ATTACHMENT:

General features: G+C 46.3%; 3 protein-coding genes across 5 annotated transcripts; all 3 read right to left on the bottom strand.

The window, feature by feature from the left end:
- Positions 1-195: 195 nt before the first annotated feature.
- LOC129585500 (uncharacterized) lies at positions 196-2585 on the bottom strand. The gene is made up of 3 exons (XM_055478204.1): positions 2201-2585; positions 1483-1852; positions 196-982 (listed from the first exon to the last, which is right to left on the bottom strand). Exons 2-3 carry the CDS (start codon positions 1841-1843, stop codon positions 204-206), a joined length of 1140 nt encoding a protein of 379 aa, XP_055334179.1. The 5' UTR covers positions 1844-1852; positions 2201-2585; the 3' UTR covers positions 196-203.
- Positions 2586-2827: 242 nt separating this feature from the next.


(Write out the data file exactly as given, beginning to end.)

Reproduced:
General features: G+C 46.3%; 3 protein-coding genes across 5 annotated transcripts; all 3 read right to left on the bottom strand.

The window, feature by feature from the left end:
- Positions 1-195: 195 nt before the first annotated feature.
- LOC129585500 (uncharacterized) lies at positions 196-2585 on the bottom strand. The gene is made up of 3 exons (XM_055478204.1): positions 2201-2585; positions 1483-1852; positions 196-982 (listed from the first exon to the last, which is right to left on the bottom strand). Exons 2-3 carry the CDS (start codon positions 1841-1843, stop codon positions 204-206), a joined length of 1140 nt encoding a protein of 379 aa, XP_055334179.1. The 5' UTR covers positions 1844-1852; positions 2201-2585; the 3' UTR covers positions 196-203.
- Positions 2586-2827: 242 nt separating this feature from the next.